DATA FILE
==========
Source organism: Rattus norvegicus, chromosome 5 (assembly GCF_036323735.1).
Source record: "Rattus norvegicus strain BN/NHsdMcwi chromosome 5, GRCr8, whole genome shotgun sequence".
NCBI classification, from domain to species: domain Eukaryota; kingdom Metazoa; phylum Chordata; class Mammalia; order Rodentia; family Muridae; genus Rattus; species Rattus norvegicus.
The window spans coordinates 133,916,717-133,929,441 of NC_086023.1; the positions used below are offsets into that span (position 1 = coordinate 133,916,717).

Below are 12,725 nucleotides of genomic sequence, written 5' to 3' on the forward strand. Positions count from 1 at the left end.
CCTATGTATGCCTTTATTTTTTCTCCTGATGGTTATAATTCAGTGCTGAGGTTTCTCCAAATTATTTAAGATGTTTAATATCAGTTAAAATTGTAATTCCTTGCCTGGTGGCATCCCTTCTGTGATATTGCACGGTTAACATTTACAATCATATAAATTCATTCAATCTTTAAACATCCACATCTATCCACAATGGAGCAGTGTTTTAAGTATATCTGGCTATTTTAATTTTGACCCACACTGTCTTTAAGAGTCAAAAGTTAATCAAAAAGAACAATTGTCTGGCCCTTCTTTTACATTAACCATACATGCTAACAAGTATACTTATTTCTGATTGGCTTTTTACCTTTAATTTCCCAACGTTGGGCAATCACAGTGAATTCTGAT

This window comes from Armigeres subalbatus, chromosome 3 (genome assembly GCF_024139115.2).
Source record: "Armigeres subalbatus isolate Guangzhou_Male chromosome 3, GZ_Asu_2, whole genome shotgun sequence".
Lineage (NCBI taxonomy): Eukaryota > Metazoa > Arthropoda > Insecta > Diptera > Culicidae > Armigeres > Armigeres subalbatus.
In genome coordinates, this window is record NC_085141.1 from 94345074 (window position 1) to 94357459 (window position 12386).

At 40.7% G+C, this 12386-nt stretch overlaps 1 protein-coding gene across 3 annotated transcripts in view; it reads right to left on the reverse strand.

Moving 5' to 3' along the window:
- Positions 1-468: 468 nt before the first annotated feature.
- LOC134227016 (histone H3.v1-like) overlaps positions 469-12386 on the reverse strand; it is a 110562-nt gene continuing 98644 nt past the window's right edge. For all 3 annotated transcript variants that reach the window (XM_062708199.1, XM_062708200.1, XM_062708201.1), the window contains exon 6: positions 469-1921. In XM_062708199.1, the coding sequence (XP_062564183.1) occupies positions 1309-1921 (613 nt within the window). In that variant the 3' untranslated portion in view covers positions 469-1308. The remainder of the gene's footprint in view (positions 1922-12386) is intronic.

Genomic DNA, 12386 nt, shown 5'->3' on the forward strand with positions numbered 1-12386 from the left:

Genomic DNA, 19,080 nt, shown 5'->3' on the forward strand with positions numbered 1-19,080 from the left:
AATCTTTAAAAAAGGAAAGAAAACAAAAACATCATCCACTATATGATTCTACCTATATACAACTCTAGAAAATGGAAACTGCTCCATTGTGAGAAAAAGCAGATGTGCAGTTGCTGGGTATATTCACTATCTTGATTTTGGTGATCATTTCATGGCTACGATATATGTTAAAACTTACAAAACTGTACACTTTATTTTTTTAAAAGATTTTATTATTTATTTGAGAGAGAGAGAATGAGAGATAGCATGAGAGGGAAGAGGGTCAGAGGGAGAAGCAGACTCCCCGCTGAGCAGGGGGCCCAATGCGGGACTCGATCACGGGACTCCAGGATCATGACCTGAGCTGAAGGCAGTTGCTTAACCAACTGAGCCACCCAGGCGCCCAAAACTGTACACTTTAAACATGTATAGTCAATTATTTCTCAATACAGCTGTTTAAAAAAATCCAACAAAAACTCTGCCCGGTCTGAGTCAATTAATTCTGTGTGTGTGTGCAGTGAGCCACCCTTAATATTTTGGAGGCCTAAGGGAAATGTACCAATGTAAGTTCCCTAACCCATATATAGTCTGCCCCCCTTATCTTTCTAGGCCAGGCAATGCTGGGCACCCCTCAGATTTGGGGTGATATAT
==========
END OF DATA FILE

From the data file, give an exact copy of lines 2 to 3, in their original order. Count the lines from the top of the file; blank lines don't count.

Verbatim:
Source record: "Rattus norvegicus strain BN/NHsdMcwi chromosome 5, GRCr8, whole genome shotgun sequence".
NCBI classification, from domain to species: domain Eukaryota; kingdom Metazoa; phylum Chordata; class Mammalia; order Rodentia; family Muridae; genus Rattus; species Rattus norvegicus.